Byzantine Architecture in athens
In 51 AD, St. Paul the Apostle visited Athens, the cradle of Philosophy, Science and the Arts, and the proud host of Parthenon. He arrived by boat at Faleron, the then port of the greater Athens area. Legend has it that as St. Paul walked towards the city he found an altar bearing the inscription “to the unknown God”. As he waited for his students Silas and Timothy, to arrive from the northern Greek region of Macedonia, he walked across the the ancient Agora, the center of all civic life and the Acropolis, and got into discussion with various philosophers, before ending at Areos Pagos where, according to the legend, he preached the Unknown God to the Athenians and introduced Christianity in Athens.
During late antiquity Athens still constituted a great intellectual and cultural center. However, the following period was characterized both by the prohibition of the teaching of philosophers in the School of Plato under Justinian and by the conversion of the Parthenon into a Christian church. The veneration of Athena, a so-called pagan virgin goddess, gave its place to the veneration of the Virgin Mary. These two initiatives of the Byzantine Government sealed the end of the national cultural tradition of the Mediterranean identified with Athens. Gradual demographic and building decline followed, indicative of the period after the 6th c. in Greece. The overthrow of the traditional economic life after certain northern raids (the Heruli towards the end of the 3rd century, the Goths in the end of the 4th century, the Vandals during the 5th century, the Slavs after the middle of the 6th century, the Saracens in the 8th century onward) was the reason of a nerveless social, financial and cultural life.
Athens was represented by a bishop in the First Ecumenical Council of Nicaea (325 A.D.), testifying to the existence of a substantial Christian community in the city. In the countryside, the self-sustained rural communities, which continued the life of the ancient demoi, also embraced Christianity. Due to the freedom granted to them due to the distance from the center, they started building the first temples, mostly from the end of the 5th and the beginning of the 6th century. These churches – basilicas with exquisite mosaic floors, sometimes entire complexes are representative examples of this type in Attica. All these basilicas are distinguished by baptisteries and remarkable mosaics.
From the middle of the 9th century onward, Athens follows the growing course of the Empire, a route of reconstruction and decorative embellishment known as the Macedonian Renaissance. New churches are built in new architectural types. This building activity will reach its peak during the 11th and the 12th century around Attica. The dominating architectural type – during the middle Byzantine period - was the one of the cross-in-square church, which obtains its own traits in Greece. Nonetheless, early Christian survivals in combination with new forms are observed. Something similar is viewed in the case of the church of Agioi Apostoloi within the area of the ancient Agora in Athens, where we come across the rather radical combination of a central, tetraconch and cross-in-square church. Furthermore, a new architectural type makes its appearance with the Athenian dome, which crowns mostly the small churches in Attica.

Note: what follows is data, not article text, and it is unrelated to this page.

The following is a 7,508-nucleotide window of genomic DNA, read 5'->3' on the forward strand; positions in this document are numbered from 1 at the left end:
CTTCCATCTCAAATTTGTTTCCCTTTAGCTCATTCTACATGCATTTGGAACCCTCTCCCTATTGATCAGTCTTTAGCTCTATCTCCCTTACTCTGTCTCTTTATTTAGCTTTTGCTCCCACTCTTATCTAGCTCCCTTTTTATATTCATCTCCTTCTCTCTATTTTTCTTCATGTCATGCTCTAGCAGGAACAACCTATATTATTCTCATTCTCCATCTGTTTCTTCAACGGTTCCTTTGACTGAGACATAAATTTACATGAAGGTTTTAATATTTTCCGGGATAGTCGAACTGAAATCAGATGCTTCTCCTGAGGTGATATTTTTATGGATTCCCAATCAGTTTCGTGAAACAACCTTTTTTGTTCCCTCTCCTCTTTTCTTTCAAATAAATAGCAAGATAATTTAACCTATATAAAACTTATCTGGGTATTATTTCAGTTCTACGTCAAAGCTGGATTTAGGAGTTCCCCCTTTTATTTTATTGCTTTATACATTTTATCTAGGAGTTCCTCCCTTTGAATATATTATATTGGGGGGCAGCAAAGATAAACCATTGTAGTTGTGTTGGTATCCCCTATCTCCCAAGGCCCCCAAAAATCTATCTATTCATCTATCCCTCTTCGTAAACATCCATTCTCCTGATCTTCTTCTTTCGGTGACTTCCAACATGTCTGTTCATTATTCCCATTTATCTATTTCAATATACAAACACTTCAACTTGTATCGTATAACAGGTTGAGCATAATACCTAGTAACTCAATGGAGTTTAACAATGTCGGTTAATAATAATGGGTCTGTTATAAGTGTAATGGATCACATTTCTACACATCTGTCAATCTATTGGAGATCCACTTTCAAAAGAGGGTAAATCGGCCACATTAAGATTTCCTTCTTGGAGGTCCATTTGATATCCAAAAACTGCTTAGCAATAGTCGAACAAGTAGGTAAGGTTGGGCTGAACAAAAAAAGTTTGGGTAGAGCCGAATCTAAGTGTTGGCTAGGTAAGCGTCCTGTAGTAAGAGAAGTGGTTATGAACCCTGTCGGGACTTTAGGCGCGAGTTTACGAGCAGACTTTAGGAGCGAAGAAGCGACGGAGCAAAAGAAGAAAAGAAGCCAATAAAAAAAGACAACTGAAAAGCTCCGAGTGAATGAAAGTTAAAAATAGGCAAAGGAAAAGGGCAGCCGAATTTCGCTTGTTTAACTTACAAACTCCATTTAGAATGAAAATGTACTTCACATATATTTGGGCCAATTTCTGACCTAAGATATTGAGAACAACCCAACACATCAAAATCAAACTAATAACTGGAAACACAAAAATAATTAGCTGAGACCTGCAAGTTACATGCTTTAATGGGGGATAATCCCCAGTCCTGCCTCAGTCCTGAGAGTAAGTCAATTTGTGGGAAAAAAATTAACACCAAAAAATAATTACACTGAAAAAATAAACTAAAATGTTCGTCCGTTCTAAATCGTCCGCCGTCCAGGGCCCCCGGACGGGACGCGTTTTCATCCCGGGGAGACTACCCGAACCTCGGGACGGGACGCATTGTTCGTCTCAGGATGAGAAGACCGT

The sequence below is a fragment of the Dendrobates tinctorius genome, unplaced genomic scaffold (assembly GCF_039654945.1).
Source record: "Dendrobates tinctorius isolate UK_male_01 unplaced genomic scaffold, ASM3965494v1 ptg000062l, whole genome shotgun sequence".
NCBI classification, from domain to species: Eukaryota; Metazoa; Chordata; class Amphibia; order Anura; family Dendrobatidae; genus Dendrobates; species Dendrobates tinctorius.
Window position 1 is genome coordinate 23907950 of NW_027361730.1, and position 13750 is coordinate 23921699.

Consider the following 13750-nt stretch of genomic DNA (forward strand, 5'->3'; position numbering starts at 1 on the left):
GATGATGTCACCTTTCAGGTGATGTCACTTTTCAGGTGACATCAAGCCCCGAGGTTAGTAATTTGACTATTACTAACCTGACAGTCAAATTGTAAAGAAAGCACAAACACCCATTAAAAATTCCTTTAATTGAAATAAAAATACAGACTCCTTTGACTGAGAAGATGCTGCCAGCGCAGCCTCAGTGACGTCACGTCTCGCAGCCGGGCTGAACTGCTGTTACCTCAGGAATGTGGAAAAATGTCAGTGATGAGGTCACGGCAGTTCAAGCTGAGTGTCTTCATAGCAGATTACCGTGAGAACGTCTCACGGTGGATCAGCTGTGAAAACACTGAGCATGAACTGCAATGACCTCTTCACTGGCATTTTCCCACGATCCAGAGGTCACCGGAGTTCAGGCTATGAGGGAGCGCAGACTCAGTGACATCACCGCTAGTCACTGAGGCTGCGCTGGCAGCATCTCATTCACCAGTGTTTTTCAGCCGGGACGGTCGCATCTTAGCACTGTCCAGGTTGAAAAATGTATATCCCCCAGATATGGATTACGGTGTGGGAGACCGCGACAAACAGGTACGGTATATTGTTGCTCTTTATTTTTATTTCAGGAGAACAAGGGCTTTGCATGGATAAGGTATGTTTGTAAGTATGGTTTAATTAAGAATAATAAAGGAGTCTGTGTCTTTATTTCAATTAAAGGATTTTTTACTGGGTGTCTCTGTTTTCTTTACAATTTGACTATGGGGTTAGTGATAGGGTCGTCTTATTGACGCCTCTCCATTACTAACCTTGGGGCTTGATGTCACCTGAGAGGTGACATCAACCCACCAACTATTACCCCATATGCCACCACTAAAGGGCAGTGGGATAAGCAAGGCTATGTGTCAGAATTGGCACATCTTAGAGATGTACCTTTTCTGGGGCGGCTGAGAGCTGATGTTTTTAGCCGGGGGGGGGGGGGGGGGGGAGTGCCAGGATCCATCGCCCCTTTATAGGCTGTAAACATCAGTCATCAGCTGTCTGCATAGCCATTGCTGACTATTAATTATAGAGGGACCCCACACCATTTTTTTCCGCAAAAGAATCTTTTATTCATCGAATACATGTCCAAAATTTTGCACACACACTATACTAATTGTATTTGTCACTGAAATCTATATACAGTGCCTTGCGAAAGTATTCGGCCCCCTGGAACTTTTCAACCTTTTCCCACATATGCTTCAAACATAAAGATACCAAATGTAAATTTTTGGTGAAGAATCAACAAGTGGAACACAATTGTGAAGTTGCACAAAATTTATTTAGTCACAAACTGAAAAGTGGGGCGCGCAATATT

There are several early Christian and Byzantine Churches in Athens. The byzantine order of architecture in which Christian churches have been built anywhere, and in Athens, vary in form, according to the time they were built. So, in the early Christian period the usual form was that of the basilica, that is to say, of a long rectangle, divided by two or four rows of columns into three or five naves (κλίτη) of which those on the sides, called "collateral", supported a second floor, the tribune intended for women (γυναικονίτης). A little later in time, and after the introduction of the cupola, the form of the cross was given to the churches either free-standing or included in a square. In the 11th and 12th centuries, the prevailing form was that of the cruciform with a cupola, as in the small and elegant churches of Kapnikarea and Sts. Theodores.
The Greek-Orthodox church is ordinarily composed of three parts, the narthex, or great closed vestibule; the large nave, generally communicating by three doors with the narthex; and last, but lot least, the sanctuary, which comprises of the prothesis, the central apsis, where the Holy Table stands, and the diakonikon. The sanctuary is separated from the nave by a marble enclosure, the iconostasion, formed by small pillars, between which, plates bearing fine bas-reliefs are fitted. Later, instead of marble, gilded wood was used. The outside walls of Byzantine churches are built of stones fitted together and surrounded by rows of bricks. For a page with Basic Architectural Terminology, including terms used in the description of the ancient Greek temples and the Orthodox churches of Athens, click here! For a list, but also for individual pages on the most noteworthy churches of Downtown Athens, visit this page!